Gathering Star Power with Astrologer Chani Nicholas

If the vision that comes to mind when you picture a contemporary mystic is Harry Potter’s batty medium Sybill Trelawney, change your perspective. As the world gets more difficult to fathom every day, astrologers, tarot readers, witches, and seers who view their work as a healing balm are becoming indispensable for all-too-earthbound souls. For the next few weeks, Bitch Media will be highlighting some of these extraordinary feminist mystics—women who don’t want to read your palms and send you on your way, but who see the value—and, yes, the magic—in approaching the unknown with compassion, humanity, and political consciousness.

First up: Chani Nicholas, a Canada-born, California-based astrologer who brings wit, warmth, and a crackling sense of social justice to work that includes private readings and online classes and workshops. The first line of Nicholas’s official bio is instructive: “Far too often healing is geared towards elevating attributes that are deemed valuable by the status quo.” Her aim is to bring practical astrology into everyday life—including political life. We checked in to get her take on the current astrological climate.   

What motivates you to do the work that you do and how is our current political situation impacting your work?

As an artist, activist, writer, and astrologer, I’m motivated to connect with folks by connecting to my own creativity. As someone who has done a lot of healing work both on myself and with others, I’m motivated to communicate about healing through the vehicles of writing, imagery, and astrology.

The current political situation impacts every aspect of my life. The situation we find ourselves in is nothing new, however. This presidency didn’t just arise out of thin air. It is the punctuation of all the ills that have plagued our society for a very long time. I’ve always woven my political views into my work, in very explicit ways. However, recently people feel the need to tell me that I should “stick to astrology” and that I have no right to infuse my work with my opinion. They want me to be a nonpartisan voice. A clean slate with no opinion. A “nice astrologer lady.” Someone who’s going to tell them that on Thursday they should buy a lottery ticket. But that isn’t my work. My work is to struggle with my community. To be in conversation. To listen. To respond authentically and thoughtfully in hopes that what I have to offer is at the very least not adding to the problems and, at the most, helpful and useful.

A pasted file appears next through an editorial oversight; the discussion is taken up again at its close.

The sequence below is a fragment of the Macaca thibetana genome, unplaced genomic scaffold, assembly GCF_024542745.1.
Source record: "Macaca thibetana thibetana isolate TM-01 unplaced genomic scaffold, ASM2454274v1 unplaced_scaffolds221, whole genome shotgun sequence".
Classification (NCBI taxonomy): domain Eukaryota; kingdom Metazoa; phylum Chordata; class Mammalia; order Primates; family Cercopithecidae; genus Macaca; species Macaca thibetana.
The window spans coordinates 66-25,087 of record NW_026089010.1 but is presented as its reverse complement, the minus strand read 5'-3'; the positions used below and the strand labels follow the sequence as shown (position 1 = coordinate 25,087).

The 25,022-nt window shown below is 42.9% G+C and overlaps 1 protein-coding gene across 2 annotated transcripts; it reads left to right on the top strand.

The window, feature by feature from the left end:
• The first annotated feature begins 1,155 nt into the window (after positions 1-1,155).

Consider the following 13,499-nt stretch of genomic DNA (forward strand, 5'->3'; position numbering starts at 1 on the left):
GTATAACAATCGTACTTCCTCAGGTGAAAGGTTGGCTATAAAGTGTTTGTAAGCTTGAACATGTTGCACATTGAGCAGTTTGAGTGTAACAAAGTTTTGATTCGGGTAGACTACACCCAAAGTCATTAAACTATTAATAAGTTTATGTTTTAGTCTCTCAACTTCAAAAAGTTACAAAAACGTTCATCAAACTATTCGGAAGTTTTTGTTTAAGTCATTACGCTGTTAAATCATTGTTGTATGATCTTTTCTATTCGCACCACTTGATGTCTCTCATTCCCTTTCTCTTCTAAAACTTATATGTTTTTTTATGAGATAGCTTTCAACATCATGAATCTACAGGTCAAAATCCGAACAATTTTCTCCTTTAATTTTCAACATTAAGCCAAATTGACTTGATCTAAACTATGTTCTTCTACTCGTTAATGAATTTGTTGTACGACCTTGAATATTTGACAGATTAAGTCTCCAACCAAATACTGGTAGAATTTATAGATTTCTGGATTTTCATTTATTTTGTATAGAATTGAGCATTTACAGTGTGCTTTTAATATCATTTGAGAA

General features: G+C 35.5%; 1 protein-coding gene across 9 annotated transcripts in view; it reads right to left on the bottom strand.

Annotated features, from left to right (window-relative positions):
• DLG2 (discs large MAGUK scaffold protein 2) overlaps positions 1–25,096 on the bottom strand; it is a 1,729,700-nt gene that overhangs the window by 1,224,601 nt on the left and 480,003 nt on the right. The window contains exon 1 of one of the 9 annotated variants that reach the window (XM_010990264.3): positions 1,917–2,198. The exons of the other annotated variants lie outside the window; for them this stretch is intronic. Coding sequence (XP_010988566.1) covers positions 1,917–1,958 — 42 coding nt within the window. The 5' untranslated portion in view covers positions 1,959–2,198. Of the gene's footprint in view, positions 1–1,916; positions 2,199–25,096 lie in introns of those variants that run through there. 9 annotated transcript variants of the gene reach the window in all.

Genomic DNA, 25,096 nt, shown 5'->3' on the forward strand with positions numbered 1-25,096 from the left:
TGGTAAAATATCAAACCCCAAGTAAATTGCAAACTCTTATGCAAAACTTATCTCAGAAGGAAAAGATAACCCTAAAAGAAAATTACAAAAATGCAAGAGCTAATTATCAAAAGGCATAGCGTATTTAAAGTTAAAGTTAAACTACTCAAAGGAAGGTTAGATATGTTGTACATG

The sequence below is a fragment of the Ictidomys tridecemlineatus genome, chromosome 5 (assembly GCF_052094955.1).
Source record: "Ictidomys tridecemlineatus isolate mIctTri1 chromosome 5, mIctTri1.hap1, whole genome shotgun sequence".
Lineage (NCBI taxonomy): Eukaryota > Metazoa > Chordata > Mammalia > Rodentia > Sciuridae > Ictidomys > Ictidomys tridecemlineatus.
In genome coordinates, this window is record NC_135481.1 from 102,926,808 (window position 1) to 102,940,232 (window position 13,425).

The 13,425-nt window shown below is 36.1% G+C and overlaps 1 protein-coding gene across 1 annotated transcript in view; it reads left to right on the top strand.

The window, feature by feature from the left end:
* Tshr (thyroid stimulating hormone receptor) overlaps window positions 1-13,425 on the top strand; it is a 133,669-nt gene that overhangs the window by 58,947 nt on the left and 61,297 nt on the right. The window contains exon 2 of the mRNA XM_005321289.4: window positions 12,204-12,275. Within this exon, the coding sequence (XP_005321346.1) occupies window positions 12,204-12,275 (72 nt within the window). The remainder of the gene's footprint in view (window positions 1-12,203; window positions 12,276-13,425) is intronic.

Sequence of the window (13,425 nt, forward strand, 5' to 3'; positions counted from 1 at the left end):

Throughout history, women who act in opposition to patriarchy have been accused of practicing witchcraft, being possessed by demons, or otherwise having supernatural powers. 1980s televangelist Jim Bakker was one of the D-list celebrities who attended Trump’s inauguration, and he commented that seeing the Women’s March caused him to feel “the most evil spirit I’ve ever felt.” How do you respond to that?

Part of me thinks, “They’e so basic they can’t even come up with new ways to be misogynistic.” The other part of me thinks, Of course they say that we’re evil. We are everything that they reject within themselves, everything that they want to control but cannot. We are every fantasy they have that they shame themselves for having. We are what they are split from. We are what doesn’t need them. And they know that we have survived in the face of their overt violence. They know we are that resilient. We are the granddaughters of the witches that they couldn’t burn.

What is it about feminine power and the supernatural that gets people so freaked out?